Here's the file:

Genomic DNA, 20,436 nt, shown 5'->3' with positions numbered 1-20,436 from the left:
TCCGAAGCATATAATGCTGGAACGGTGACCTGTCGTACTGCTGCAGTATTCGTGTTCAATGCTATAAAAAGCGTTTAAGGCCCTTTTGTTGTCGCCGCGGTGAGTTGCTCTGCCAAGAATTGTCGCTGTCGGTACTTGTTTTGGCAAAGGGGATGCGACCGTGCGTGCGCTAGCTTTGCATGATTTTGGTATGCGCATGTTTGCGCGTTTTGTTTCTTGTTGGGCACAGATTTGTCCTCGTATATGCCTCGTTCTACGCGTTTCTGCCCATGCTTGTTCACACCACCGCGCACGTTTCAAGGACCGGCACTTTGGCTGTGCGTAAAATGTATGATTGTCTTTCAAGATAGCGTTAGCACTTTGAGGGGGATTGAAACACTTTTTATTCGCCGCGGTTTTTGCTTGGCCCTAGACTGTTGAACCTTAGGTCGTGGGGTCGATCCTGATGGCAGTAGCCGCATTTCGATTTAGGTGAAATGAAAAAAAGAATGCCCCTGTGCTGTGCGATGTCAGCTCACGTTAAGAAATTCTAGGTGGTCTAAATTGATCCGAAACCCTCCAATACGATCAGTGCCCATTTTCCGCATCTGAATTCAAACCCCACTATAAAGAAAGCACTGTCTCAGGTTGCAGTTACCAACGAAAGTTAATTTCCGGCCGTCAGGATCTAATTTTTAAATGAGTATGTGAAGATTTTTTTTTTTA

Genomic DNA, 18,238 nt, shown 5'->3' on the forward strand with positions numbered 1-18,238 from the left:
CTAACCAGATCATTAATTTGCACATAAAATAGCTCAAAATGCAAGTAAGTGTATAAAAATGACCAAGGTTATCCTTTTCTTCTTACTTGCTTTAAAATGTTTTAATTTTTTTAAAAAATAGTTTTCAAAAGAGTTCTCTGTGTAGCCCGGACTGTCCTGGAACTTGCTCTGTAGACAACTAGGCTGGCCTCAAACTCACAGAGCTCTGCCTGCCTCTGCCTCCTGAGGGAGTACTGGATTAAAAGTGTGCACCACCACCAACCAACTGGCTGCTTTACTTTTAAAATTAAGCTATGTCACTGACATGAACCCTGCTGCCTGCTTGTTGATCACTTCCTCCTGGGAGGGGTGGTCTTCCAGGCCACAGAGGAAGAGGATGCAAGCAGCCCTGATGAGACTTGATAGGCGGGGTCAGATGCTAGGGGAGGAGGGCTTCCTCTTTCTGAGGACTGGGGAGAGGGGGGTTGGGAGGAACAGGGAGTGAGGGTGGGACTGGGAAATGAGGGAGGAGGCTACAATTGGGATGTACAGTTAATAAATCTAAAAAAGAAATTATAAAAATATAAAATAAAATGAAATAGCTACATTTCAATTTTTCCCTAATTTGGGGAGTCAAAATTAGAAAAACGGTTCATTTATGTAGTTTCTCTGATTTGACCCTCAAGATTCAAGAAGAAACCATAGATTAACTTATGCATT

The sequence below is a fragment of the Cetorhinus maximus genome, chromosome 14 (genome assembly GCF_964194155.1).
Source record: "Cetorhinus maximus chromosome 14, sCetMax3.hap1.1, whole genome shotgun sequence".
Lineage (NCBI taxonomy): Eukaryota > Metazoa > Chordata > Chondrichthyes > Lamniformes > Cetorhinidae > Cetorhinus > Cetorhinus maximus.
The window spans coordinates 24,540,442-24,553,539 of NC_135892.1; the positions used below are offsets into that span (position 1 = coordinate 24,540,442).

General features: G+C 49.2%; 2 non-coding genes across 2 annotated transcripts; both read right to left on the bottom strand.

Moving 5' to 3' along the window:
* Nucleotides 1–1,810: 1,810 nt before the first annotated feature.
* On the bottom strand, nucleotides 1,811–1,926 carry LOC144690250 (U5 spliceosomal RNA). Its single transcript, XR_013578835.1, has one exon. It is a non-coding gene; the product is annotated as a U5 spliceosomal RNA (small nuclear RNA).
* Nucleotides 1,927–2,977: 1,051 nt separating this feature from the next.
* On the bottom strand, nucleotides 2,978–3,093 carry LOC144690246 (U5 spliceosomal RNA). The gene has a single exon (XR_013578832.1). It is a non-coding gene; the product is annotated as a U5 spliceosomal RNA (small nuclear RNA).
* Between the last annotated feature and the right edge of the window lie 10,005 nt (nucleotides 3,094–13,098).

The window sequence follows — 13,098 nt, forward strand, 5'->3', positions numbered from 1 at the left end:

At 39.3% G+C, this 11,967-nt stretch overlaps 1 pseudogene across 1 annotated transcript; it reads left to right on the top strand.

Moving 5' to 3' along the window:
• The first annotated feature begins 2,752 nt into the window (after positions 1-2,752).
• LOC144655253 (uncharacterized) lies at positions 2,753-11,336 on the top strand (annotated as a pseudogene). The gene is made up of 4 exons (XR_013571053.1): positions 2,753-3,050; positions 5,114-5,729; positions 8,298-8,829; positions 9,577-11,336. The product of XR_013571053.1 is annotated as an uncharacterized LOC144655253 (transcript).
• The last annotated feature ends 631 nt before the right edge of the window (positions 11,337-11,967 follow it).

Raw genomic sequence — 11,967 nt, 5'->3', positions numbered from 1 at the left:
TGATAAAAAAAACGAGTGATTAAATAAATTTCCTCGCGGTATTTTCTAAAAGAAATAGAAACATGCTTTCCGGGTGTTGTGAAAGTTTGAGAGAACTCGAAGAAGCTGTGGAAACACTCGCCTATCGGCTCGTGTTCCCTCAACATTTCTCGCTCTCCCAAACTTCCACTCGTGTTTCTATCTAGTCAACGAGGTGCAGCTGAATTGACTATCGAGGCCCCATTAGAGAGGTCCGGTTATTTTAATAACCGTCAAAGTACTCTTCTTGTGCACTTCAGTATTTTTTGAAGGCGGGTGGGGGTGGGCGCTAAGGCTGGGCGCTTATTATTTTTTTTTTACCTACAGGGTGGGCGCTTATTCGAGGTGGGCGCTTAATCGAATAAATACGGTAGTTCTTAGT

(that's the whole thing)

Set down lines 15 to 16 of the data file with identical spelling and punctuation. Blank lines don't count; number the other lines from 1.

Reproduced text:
* Between the last annotated feature and the right edge of the window lie 10,005 nt (nucleotides 3,094–13,098).

The window sequence follows — 13,098 nt, forward strand, 5'->3', positions numbered from 1 at the left end: